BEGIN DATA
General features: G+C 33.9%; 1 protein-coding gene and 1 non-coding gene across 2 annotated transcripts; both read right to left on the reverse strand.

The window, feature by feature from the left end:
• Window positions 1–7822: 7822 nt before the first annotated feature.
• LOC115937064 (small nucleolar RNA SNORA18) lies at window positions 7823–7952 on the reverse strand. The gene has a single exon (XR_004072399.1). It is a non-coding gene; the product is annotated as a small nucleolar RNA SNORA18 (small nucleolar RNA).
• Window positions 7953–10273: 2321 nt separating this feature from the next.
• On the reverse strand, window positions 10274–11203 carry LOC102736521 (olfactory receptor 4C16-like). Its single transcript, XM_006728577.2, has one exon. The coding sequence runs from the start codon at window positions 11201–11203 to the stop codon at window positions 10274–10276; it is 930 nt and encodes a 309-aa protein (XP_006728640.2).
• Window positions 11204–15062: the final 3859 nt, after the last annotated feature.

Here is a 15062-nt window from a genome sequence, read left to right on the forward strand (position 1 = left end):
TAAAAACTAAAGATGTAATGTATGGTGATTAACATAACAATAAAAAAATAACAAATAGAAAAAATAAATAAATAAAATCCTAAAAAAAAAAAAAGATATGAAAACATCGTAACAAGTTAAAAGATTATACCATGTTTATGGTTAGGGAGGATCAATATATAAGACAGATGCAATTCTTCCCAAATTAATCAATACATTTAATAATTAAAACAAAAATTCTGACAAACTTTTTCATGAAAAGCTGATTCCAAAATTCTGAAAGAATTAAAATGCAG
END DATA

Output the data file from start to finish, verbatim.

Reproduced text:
General features: G+C 33.9%; 1 protein-coding gene and 1 non-coding gene across 2 annotated transcripts; both read right to left on the reverse strand.

The window, feature by feature from the left end:
• Window positions 1–7822: 7822 nt before the first annotated feature.
• LOC115937064 (small nucleolar RNA SNORA18) lies at window positions 7823–7952 on the reverse strand. The gene has a single exon (XR_004072399.1). It is a non-coding gene; the product is annotated as a small nucleolar RNA SNORA18 (small nucleolar RNA).
• Window positions 7953–10273: 2321 nt separating this feature from the next.
• On the reverse strand, window positions 10274–11203 carry LOC102736521 (olfactory receptor 4C16-like). Its single transcript, XM_006728577.2, has one exon. The coding sequence runs from the start codon at window positions 11201–11203 to the stop codon at window positions 10274–10276; it is 930 nt and encodes a 309-aa protein (XP_006728640.2).
• Window positions 11204–15062: the final 3859 nt, after the last annotated feature.

Here is a 15062-nt window from a genome sequence, read left to right on the forward strand (position 1 = left end):
TAAAAACTAAAGATGTAATGTATGGTGATTAACATAACAATAAAAAAATAACAAATAGAAAAAATAAATAAATAAAATCCTAAAAAAAAAAAAAGATATGAAAACATCGTAACAAGTTAAAAGATTATACCATGTTTATGGTTAGGGAGGATCAATATATAAGACAGATGCAATTCTTCCCAAATTAATCAATACATTTAATAATTAAAACAAAAATTCTGACAAACTTTTTCATGAAAAGCTGATTCCAAAATTCTGAAAGAATTAAAATGCAG